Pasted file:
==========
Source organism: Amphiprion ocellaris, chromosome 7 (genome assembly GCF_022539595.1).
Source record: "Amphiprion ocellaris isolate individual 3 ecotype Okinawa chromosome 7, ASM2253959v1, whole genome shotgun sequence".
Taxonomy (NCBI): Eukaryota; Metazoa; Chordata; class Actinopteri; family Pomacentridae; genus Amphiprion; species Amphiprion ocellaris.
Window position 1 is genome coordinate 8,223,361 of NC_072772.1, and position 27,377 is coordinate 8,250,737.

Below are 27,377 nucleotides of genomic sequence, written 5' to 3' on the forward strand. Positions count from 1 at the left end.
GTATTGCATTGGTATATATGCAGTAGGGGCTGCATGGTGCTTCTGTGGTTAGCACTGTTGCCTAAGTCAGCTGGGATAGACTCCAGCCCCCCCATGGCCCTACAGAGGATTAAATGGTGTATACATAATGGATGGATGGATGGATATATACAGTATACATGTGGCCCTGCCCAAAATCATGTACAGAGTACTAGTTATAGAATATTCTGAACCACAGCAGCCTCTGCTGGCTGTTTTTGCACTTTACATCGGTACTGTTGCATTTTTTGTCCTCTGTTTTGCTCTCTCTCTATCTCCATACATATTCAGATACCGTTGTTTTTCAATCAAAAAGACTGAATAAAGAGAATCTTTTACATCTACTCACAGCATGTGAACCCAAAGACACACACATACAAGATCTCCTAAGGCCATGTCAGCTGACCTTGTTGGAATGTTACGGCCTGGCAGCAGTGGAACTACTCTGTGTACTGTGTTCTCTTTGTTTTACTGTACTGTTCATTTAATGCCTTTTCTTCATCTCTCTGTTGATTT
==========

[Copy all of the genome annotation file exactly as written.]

Source organism: Amphiprion ocellaris, chromosome 7 (genome assembly GCF_022539595.1).
Source record: "Amphiprion ocellaris isolate individual 3 ecotype Okinawa chromosome 7, ASM2253959v1, whole genome shotgun sequence".
Taxonomy (NCBI): Eukaryota; Metazoa; Chordata; class Actinopteri; family Pomacentridae; genus Amphiprion; species Amphiprion ocellaris.
Window position 1 is genome coordinate 8,223,361 of NC_072772.1, and position 27,377 is coordinate 8,250,737.

Below are 27,377 nucleotides of genomic sequence, written 5' to 3' on the forward strand. Positions count from 1 at the left end.
GTATTGCATTGGTATATATGCAGTAGGGGCTGCATGGTGCTTCTGTGGTTAGCACTGTTGCCTAAGTCAGCTGGGATAGACTCCAGCCCCCCCATGGCCCTACAGAGGATTAAATGGTGTATACATAATGGATGGATGGATGGATATATACAGTATACATGTGGCCCTGCCCAAAATCATGTACAGAGTACTAGTTATAGAATATTCTGAACCACAGCAGCCTCTGCTGGCTGTTTTTGCACTTTACATCGGTACTGTTGCATTTTTTGTCCTCTGTTTTGCTCTCTCTCTATCTCCATACATATTCAGATACCGTTGTTTTTCAATCAAAAAGACTGAATAAAGAGAATCTTTTACATCTACTCACAGCATGTGAACCCAAAGACACACACATACAAGATCTCCTAAGGCCATGTCAGCTGACCTTGTTGGAATGTTACGGCCTGGCAGCAGTGGAACTACTCTGTGTACTGTGTTCTCTTTGTTTTACTGTACTGTTCATTTAATGCCTTTTCTTCATCTCTCTGTTGATTT